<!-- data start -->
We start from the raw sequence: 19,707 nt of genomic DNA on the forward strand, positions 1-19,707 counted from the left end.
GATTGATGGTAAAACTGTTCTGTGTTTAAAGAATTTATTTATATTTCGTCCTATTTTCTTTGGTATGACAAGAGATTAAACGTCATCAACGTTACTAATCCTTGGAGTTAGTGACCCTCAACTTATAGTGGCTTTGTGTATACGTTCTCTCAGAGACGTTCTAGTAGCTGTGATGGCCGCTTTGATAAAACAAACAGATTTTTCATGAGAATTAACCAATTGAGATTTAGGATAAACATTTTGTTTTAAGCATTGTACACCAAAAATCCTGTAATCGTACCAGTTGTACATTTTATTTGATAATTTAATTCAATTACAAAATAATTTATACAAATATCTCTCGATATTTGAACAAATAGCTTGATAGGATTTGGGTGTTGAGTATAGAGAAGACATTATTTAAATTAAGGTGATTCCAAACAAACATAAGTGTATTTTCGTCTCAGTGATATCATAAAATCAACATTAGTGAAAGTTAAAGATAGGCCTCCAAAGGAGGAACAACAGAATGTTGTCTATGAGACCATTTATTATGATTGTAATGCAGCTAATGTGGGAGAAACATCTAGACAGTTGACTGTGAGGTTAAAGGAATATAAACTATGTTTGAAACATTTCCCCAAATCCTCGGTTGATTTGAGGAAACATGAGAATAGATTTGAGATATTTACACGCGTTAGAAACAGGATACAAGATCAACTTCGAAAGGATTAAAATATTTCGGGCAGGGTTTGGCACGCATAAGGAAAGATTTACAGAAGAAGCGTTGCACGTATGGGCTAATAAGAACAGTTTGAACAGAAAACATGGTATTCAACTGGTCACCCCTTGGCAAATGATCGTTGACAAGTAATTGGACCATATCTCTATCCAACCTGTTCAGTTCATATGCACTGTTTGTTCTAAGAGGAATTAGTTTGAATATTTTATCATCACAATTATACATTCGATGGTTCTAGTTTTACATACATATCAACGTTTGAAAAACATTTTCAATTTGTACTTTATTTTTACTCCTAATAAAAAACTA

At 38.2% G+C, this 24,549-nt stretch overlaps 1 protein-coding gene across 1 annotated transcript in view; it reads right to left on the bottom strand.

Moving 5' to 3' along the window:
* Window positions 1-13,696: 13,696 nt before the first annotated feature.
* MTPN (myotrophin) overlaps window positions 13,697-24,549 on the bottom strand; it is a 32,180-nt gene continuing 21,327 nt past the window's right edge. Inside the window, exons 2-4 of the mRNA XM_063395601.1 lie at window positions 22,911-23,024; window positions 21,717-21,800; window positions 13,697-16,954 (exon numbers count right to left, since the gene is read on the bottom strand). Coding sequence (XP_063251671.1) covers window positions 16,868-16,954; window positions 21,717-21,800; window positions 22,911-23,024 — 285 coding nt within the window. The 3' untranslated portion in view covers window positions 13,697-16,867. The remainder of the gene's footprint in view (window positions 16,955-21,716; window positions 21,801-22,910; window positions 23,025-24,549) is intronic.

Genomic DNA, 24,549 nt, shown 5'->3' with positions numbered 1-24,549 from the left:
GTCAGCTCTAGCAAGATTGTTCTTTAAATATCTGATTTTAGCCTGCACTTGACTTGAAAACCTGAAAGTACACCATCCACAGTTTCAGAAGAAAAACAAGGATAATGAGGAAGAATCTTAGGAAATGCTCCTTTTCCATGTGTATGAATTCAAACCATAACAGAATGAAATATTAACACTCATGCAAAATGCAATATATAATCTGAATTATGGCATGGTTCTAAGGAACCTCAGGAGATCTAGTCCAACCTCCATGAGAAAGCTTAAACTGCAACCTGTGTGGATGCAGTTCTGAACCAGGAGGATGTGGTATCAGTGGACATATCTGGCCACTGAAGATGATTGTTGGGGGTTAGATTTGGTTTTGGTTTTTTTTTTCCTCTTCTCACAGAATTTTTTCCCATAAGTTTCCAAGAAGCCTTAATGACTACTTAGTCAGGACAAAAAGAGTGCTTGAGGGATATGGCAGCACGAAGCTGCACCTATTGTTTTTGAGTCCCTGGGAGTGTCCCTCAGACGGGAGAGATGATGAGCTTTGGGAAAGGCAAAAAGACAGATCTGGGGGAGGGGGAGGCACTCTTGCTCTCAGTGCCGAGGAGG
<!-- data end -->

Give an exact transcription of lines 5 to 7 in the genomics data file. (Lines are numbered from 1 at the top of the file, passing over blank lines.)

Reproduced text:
* Window positions 1-13,696: 13,696 nt before the first annotated feature.
* MTPN (myotrophin) overlaps window positions 13,697-24,549 on the bottom strand; it is a 32,180-nt gene continuing 21,327 nt past the window's right edge. Inside the window, exons 2-4 of the mRNA XM_063395601.1 lie at window positions 22,911-23,024; window positions 21,717-21,800; window positions 13,697-16,954 (exon numbers count right to left, since the gene is read on the bottom strand). Coding sequence (XP_063251671.1) covers window positions 16,868-16,954; window positions 21,717-21,800; window positions 22,911-23,024 — 285 coding nt within the window. The 3' untranslated portion in view covers window positions 13,697-16,867. The remainder of the gene's footprint in view (window positions 16,955-21,716; window positions 21,801-22,910; window positions 23,025-24,549) is intronic.

Genomic DNA, 24,549 nt, shown 5'->3' with positions numbered 1-24,549 from the left: